When we think about pharmaceutical manufacturing, there is usually a definition to which we gravitate toward medicines, or the diagnosis, treatment and prevention of diseases. Today, there is a general understanding of the ways pharmaceutical products can be created by the scientific community to treat those with complex medical conditions including cancers, allergies, and bacteriological infections.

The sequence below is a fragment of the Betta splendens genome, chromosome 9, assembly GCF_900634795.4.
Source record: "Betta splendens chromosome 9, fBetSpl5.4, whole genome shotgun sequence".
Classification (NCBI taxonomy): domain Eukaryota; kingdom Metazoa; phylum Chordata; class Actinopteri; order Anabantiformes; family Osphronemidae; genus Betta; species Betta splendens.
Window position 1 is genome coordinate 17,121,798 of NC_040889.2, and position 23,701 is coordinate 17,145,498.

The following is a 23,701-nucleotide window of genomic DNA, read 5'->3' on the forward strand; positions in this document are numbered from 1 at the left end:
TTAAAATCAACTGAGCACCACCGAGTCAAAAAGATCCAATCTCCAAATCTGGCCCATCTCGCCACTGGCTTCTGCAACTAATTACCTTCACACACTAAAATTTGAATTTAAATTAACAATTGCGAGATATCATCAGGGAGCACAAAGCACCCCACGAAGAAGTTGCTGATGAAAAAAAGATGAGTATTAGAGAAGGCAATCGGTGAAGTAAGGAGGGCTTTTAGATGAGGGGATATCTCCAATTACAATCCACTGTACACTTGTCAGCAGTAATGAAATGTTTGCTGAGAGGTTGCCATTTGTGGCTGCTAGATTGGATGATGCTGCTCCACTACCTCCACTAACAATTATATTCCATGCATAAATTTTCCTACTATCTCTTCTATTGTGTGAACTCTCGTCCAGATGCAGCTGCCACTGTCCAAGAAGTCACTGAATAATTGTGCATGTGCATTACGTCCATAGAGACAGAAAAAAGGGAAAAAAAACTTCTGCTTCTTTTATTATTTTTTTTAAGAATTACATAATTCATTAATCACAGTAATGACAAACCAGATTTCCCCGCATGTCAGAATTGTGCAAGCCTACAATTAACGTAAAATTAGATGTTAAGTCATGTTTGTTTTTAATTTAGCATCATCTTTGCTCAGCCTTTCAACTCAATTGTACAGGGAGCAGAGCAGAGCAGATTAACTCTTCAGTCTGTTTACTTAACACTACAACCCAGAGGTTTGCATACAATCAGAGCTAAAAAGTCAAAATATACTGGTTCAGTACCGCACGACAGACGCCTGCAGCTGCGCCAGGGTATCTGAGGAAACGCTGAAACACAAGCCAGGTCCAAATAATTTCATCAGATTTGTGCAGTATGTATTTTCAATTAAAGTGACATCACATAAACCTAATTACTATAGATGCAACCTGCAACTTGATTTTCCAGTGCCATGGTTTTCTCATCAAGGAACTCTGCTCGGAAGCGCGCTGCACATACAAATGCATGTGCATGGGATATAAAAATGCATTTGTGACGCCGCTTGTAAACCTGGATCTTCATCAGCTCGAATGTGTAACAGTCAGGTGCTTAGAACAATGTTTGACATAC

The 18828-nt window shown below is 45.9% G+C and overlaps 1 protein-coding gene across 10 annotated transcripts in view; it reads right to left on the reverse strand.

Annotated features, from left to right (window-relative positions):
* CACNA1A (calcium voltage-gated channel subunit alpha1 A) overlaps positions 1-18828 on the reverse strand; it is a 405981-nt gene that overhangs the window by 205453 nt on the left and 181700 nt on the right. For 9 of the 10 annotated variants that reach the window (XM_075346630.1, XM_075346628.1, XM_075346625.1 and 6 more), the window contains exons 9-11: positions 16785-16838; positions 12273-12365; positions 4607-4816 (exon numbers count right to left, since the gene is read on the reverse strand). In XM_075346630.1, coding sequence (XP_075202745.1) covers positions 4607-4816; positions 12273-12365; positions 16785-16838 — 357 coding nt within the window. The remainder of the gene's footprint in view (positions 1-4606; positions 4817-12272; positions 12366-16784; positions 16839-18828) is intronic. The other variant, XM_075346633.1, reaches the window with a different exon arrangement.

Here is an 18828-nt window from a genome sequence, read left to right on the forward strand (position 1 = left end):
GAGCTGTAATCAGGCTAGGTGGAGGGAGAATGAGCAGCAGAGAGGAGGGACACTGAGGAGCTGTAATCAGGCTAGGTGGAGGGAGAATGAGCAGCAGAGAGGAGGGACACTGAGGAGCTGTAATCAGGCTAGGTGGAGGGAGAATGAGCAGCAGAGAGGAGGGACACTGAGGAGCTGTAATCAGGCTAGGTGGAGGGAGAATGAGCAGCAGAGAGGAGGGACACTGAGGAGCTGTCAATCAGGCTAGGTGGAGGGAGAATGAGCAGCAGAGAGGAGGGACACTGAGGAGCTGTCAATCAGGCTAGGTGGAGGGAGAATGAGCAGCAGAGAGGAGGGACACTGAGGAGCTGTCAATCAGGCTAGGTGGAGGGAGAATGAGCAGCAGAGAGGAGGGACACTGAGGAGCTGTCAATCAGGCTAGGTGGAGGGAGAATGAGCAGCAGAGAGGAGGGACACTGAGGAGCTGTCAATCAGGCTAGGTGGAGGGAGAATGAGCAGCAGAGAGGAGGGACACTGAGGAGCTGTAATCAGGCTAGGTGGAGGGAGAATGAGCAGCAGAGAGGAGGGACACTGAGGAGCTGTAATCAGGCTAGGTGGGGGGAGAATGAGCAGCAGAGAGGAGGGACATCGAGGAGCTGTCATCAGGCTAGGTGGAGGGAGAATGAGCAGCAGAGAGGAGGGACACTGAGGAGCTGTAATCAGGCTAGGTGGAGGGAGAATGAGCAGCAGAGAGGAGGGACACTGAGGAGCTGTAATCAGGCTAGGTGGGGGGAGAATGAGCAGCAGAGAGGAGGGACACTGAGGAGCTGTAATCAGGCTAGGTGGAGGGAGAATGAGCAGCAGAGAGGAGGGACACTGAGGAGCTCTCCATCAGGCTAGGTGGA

Beginning in late 19th century, physiologists began experimenting with inoculation techniques for smallpox vaccines and early ways to grow cells outside a living organism. Over a hundred years later, the industry has compiled an exhausting array of cell lines and vaccines which seek to improve our lives. Our general inclination is to leverage that idea, and perhaps for the greater good of people, into non-medical applications.